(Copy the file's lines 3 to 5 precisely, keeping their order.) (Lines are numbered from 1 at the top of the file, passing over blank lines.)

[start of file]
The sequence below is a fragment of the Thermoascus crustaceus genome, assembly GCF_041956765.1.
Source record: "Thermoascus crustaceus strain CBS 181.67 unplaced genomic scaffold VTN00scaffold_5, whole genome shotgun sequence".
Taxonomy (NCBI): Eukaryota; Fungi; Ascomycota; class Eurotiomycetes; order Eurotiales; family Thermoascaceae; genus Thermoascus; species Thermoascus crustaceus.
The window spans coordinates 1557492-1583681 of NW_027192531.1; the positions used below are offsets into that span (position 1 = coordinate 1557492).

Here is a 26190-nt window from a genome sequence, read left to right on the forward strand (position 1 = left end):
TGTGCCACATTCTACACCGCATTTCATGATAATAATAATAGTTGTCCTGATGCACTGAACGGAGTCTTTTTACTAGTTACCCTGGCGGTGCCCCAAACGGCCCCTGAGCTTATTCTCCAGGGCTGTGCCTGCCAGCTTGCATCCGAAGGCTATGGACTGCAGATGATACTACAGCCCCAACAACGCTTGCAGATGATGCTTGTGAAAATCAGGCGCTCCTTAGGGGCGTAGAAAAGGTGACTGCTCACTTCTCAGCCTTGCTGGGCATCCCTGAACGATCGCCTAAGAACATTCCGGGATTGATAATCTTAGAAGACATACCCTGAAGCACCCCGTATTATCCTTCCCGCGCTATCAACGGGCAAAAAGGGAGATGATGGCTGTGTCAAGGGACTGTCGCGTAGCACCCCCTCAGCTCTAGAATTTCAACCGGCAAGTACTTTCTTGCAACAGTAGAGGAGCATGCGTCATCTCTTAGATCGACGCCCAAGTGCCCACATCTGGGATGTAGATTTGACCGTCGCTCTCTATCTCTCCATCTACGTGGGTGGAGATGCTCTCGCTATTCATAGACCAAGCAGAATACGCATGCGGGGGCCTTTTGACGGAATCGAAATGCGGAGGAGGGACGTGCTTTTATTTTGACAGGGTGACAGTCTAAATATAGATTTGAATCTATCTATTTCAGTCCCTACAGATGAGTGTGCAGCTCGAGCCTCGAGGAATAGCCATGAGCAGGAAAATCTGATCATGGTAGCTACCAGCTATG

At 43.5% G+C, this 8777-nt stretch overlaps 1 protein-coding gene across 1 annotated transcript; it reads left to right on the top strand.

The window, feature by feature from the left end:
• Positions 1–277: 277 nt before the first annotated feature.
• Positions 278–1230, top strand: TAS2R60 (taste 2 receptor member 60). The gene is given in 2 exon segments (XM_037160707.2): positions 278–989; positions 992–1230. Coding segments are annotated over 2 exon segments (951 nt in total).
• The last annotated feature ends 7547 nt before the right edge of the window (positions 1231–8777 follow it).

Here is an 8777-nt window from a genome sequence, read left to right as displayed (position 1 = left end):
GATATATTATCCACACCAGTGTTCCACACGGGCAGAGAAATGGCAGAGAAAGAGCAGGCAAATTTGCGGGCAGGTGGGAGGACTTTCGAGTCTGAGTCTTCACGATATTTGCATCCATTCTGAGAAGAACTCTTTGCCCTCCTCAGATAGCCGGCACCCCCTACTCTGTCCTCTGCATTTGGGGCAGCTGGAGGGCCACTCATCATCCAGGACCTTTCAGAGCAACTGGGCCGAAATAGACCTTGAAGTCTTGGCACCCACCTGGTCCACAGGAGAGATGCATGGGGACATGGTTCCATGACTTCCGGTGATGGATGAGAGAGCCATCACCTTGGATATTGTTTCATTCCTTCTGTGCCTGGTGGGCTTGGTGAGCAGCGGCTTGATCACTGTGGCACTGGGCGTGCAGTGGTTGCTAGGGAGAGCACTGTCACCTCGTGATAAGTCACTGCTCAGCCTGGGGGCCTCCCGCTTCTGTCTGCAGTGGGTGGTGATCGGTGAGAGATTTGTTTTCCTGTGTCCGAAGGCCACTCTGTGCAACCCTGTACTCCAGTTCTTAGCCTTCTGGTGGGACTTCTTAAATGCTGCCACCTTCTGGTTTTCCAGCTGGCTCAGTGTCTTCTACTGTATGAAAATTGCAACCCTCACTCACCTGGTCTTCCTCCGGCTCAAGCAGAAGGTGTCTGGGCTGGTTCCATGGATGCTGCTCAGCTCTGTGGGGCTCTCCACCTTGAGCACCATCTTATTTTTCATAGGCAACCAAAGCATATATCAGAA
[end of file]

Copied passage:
Taxonomy (NCBI): Eukaryota; Fungi; Ascomycota; class Eurotiomycetes; order Eurotiales; family Thermoascaceae; genus Thermoascus; species Thermoascus crustaceus.
The window spans coordinates 1557492-1583681 of NW_027192531.1; the positions used below are offsets into that span (position 1 = coordinate 1557492).

Here is a 26190-nt window from a genome sequence, read left to right on the forward strand (position 1 = left end):